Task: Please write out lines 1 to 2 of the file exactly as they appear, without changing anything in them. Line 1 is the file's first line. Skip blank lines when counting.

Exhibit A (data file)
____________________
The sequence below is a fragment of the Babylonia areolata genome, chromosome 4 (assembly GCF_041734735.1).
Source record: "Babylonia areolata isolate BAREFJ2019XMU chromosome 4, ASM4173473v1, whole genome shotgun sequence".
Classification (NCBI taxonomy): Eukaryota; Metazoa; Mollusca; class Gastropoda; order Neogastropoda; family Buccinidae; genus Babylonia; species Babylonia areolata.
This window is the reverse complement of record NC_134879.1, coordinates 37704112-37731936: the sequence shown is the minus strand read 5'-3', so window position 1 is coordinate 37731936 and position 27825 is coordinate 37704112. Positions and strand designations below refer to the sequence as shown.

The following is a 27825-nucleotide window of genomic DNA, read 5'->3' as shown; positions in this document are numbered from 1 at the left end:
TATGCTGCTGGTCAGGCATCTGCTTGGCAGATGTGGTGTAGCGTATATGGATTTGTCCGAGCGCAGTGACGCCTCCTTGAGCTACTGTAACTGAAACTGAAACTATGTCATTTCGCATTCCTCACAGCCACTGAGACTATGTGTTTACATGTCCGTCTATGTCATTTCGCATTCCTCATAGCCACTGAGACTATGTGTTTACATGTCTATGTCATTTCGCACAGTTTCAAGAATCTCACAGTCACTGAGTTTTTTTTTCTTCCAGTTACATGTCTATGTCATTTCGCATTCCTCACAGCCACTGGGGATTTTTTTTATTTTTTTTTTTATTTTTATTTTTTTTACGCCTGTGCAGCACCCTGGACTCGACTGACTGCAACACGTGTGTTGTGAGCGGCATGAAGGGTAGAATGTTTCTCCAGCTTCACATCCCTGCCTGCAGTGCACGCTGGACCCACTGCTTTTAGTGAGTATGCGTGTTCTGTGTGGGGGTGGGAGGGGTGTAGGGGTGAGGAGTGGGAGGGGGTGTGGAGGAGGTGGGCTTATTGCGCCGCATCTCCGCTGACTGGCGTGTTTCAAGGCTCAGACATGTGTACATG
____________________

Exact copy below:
The sequence below is a fragment of the Babylonia areolata genome, chromosome 4 (assembly GCF_041734735.1).
Source record: "Babylonia areolata isolate BAREFJ2019XMU chromosome 4, ASM4173473v1, whole genome shotgun sequence".